Had they even looked at my file, which I'm sure they had since I had a full background check for a security clearance a few years prior, they would have quickly discovered that I'm someone of little consequence and not a likely spy. But no, they had to send out a couple agents to investigate me asking questions that anyone from anywhere around the world could have posted on Usenet. What a complete waste of time and money. And it's not like you couldn't just download regulated encryption algorithms off the net at the time anyway.

    But I digress. Spending money to protect us is fine, if it's spent wisely. This is costing time of valuable people and untold amounts fo money for what is sure to be barely usable information. But hey, that should come as no shock to anyone.
  • such as a call from overseas followed by a flurry of domestic calls are used to identify leads

    ...for example, a relative from overseas calls to say that Uncle Buck died in his sleep last night. Or when your daughter who's living abroad calls to say that she's fallen in love and is getting married. What do you do after receiving such a call? You call all the members of your family. There are 2 trivial scenarios that break the system.

  • Is it a sign that this technique is grasping at straws that I can think of one instance where this calling pattern would pop up that is totally legitimate in the first ten seconds of thinking about it?

    The overseas shipping industry.
  • So how many times has this happened. One call to aunt Martha, who then spreads the workd and then gets a visit from the FBI or agents of HS.
  • by HangingChad (677530) on Wednesday May 31, 2006 @10:35AM (#15435894) Homepage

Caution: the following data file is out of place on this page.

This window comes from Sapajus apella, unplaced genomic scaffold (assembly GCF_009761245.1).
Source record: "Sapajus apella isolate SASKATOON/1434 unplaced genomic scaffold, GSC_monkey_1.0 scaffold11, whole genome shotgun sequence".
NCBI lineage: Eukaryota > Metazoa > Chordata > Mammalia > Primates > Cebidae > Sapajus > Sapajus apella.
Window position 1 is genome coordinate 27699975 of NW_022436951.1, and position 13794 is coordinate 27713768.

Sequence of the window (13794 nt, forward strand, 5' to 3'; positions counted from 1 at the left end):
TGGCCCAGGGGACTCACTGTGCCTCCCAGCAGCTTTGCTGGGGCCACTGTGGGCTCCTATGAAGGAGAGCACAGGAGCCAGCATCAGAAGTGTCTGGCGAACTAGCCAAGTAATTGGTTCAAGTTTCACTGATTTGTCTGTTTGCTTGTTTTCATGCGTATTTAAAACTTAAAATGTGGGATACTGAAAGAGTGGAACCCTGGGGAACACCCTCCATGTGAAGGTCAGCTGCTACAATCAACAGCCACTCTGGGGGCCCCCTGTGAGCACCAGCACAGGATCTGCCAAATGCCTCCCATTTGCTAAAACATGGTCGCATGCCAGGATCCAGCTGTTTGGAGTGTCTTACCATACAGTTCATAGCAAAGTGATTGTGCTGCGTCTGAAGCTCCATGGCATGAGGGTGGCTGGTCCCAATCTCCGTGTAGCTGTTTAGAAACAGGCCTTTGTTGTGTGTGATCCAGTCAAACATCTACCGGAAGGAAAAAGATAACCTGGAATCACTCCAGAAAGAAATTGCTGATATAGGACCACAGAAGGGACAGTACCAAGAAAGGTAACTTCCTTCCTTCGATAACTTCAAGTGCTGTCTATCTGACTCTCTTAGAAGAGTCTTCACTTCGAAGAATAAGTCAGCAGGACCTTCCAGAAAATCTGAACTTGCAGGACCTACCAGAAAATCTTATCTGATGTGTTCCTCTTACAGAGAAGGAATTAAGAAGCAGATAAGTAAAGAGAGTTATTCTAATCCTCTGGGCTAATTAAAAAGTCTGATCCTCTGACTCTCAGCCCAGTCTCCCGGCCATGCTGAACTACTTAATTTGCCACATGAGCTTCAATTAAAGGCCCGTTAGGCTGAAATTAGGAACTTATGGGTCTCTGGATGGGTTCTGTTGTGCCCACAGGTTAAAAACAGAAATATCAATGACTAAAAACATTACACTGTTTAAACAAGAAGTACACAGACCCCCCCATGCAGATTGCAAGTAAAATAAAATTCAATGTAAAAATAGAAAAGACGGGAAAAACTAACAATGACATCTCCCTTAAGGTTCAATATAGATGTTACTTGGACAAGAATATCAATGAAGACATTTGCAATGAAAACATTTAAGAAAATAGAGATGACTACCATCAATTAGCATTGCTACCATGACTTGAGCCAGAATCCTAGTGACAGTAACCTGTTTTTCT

Cheney accuses those he disagrees with of hoping our oceans defend us against terrorism, yet this bungling administration picks technologies that are both invasive to the innocent and ineffective in locating the guilty. We're spending billions on efforts that, at best, won't work and at worst will draw resources away from things that will be effective.

    There was a local news story about a terrorism suspect who was picked up locally because of a tip from a flight school. Not from monitoring his phone calls, not by fingerprinting him when he came into the country, not by spy plane, satellite or any other whiz bang technology. Just a clerk at a airport counter in the middle of bf nowhere. And that's the sensor net that offers the best hope we have of combating terrorism. The clerk at the store, the landlord they rent from, the agent at the ticket counter, the hotel clerk, rental car company, bell hops, and neighbors. It's not depending on the government to keep us safe because they can't. Government is too big and too slow to respond to a ever changing threat landscape. Had we not spent the last five years alienating the muslim and mid-eastern communities in this country and abusing the few Arab allies we have in the mid-east, we might have been able to develop a community network that would have been effective and inexpensive (in relative terms).

    No one seriously believes oceans can defend us, just like no one can seriously believe all the invasive technology being loosed on the people paying the bills is going to be any more effective.

    It's all really quite insane.

  • The real question is how many crooks are going to get off the hook because of this? Obtaining phone records without a warrant and then passing them to the FBI is going to get more than a few convictions vacated.
  • Pipe Dreams (Score:5, Insightful)

    by Khammurabi (962376) on Wednesday May 31, 2006 @10:40AM (#15435943)
    Can data mining identify terrorists?
    Not really. Computers are good at recognizing patterns only when there is a large repository of data to "train" the computer with. For example, neural networks [wikipedia.org] are often better at recognizing patterns than if a person were to program a set of rules into a system. Man-made rules are often incomplete or lack the depth that a computer can bring to the table. A good example of this is Google Translate [google.com], which is considered one of the better translation programs and is essentially an advanced neural net that was fed a huge wad of data to train from.

    America's data set on terrorism is in the single digits, and the data they do have is only partially complete. This means the only system that can be programmed is a set of user-created rules that "flag" questionable behavior. The solution is a poor one and will only improve our chances at detection by a fraction of a percent. (Seems a huge price to pay for privacy trampling to me.)